A hypothetical client named “John” recently came into our office a couple weeks after suffering a slip and fall snow and ice injury. Poor John tore the anterior cruciate ligament of his left knee when he fell. His medical bills stacked up quickly. On top of his medical bills, he couldn’t exercise, he couldn’t work around the house, and he couldn’t go to work. He risked losing everything. When we were done, the insurance company paid his bills, paid his lost wages, and paid for his pain and suffering.
Who was Responsible for John’s Slip and Fall Injuries?
John slipped on ice while walking from his car to go shopping. He slipped on an icy sidewalk that the business owner knew was dangerous. In Washington State, business owners are frequently liable for unsafe icy conditions on their properties. The basic rule is that a property owner is liable for any dangerous conditions that they new about, or should have known about.
In John’s case, the business knew, or should have known, about the icy conditions that caused John to fall. The business could have easily gotten rid of the ice, or at least warned John that the ice existed, but it did nothing. The business was responsible for John’s damages.
Damages include medical bills, lost wages, pain and suffering, and loss of consortium. It can also include property damage such as, in this case, torn clothing.
John Documented Everything
You need to collect and preserve proof of everything that happened to you. Insurance companies, adjusters, lawyers, judges, and juries want proof. The best way to get that proof is to collect copies of everything related to your accident. John went one step further and kept a Pain Journal.
John, like most people, couldn’t remember what he had for breakfast two days earlier, so he was careful to keep copies of all documents, and take careful notes about his injuries and daily pain. Use the old “who, what, where, when and why” in your journal. Each of your notes should answer who is the person or entity involved, what did they say or do or not do, where did the action occur, when did the action occur, and why did the action occur.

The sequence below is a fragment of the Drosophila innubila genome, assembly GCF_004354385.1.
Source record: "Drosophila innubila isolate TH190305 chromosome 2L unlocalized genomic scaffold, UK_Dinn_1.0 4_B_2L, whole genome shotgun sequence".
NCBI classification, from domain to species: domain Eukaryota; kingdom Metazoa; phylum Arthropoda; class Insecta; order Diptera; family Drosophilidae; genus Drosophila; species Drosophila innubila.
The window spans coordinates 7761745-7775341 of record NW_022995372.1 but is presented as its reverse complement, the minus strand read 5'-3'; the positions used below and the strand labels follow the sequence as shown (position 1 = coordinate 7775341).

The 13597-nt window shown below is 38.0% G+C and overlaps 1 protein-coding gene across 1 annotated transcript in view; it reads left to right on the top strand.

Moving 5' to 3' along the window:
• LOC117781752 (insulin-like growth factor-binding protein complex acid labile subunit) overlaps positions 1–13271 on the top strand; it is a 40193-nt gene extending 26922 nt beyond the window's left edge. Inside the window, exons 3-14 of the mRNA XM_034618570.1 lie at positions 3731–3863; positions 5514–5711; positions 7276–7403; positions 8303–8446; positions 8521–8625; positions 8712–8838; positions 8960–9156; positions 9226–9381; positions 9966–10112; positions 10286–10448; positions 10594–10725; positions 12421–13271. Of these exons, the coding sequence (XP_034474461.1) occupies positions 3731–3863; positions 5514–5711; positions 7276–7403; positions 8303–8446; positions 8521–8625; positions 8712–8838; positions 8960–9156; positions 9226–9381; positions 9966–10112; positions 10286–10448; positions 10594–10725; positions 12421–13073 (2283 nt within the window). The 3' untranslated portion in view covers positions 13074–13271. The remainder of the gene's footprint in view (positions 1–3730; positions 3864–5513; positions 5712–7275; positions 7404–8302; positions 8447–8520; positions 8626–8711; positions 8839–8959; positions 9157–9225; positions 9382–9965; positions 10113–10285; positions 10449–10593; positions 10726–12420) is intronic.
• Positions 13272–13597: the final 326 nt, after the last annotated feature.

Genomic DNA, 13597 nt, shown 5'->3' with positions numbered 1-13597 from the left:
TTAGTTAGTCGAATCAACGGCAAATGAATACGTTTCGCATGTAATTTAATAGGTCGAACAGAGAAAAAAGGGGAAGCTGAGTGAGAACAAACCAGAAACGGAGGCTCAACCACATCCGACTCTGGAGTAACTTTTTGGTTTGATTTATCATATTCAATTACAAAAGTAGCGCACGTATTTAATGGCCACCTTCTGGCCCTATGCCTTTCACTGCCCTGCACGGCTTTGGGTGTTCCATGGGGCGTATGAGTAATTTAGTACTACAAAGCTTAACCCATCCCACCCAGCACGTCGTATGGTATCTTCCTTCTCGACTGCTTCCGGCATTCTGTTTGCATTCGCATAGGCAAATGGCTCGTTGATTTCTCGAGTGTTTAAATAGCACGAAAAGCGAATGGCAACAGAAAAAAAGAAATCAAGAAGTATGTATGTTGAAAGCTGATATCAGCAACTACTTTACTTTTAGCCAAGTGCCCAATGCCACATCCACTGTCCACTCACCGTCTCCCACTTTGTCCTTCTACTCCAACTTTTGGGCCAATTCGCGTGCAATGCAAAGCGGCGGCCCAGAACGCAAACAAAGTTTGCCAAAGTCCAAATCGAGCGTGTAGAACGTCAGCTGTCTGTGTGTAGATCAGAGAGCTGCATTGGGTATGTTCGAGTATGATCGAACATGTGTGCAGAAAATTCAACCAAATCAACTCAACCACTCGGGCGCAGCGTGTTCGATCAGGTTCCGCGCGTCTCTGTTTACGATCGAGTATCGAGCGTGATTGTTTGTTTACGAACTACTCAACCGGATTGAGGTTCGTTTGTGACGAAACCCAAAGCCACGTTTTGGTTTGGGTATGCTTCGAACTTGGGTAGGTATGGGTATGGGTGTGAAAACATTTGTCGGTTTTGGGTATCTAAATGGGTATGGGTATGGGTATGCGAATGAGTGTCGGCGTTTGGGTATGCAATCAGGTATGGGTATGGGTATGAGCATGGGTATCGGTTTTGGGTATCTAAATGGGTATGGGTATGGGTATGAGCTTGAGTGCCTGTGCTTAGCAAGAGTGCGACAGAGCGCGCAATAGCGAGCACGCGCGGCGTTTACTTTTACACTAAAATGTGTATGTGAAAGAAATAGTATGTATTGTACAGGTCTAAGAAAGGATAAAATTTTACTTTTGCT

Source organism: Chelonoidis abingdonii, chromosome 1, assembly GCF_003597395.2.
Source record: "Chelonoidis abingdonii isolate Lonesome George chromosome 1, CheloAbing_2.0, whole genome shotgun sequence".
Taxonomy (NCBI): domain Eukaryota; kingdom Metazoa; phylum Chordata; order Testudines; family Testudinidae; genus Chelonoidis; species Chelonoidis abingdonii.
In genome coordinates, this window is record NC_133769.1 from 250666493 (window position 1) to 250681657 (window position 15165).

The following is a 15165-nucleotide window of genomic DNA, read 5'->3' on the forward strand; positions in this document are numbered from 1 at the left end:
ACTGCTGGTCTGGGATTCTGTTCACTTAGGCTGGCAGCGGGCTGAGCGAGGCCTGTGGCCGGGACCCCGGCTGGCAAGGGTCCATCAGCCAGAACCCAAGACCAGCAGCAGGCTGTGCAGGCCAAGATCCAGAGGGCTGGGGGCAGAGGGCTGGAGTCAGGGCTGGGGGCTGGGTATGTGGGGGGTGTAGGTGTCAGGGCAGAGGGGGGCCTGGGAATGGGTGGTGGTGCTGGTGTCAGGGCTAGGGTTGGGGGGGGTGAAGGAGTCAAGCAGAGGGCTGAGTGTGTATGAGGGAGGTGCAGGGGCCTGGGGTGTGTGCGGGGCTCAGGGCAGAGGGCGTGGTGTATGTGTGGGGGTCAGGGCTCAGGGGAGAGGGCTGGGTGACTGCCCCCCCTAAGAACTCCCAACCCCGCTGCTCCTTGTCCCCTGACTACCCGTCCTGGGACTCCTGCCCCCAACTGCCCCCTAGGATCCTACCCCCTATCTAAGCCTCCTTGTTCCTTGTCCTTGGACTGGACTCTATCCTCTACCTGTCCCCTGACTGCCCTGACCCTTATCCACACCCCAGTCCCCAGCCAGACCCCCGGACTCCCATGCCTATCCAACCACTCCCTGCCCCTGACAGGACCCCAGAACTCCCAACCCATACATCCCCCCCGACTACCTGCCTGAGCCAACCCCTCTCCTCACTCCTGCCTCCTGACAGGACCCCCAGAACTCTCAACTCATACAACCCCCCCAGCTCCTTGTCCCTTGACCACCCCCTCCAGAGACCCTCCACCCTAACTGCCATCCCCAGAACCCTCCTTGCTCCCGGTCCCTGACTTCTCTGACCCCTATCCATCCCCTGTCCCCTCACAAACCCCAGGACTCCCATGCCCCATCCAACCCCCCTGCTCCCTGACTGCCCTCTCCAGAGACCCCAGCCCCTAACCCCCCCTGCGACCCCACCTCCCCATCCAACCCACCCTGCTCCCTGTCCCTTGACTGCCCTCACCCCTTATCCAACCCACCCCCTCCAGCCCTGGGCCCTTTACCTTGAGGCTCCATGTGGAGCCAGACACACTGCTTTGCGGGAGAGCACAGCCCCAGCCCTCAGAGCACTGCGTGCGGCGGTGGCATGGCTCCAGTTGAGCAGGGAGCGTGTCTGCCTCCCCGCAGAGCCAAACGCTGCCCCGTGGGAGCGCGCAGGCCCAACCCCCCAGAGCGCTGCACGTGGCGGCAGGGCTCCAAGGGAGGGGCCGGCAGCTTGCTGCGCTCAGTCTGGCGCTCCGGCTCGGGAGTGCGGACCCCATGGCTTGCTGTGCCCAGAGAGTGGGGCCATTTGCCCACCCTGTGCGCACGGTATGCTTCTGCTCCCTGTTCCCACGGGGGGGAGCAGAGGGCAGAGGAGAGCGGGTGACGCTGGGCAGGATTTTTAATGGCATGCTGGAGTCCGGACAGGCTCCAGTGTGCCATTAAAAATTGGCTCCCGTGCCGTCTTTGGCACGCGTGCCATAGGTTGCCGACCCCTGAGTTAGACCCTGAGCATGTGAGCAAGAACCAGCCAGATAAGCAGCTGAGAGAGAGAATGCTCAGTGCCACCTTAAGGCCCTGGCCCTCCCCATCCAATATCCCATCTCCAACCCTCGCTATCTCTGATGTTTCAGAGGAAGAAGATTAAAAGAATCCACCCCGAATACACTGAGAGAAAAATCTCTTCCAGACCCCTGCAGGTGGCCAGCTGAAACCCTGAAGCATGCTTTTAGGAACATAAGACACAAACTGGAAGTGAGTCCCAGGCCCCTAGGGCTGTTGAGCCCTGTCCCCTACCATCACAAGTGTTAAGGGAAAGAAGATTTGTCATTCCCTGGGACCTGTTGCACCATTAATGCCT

John kept a great pain journal. He recorded a few notes each day about how he felt, and how the pain was effecting him. That made a big difference. A sample entry in John’s journal indicated “lower right side back pain, 8/10 on February 1, 2017.” He also wrote notes about when he couldn’t clean, or couldn’t do the things he usually did. He was very good at indicating who, what, where, when and why.
A Picture is Worth a Thousand Words
John’s wife was careful to take a LOT of pictures of the area where John fell. Those pictures really helped later, and were probably worth thousands of dollars in additional settlement money.
If you’re getting pictures of an accident scene, get as many different angles as possible. You should get pictures at the same time of day, with the same weather and traffic conditions that existed when you were injured. The sooner after the event, the better. If you do the pictures well, this is money in your pocket later. Take more pictures that you think necessary. Let your lawyer get rid of bad pictures. John and his wife did a great job of collecting great pictures of the icy sidewalk just hours after his slip and fall.
Medical Records are Necessary
You must prove your injuries. See a doctor as soon as possible, and do everything that they tell you to do. When you talk to your doctor, make sure that you clearly describe everything that you are feeling. Ask them to include those details in your medical records. This can be the difference between a good settlement and getting nothing.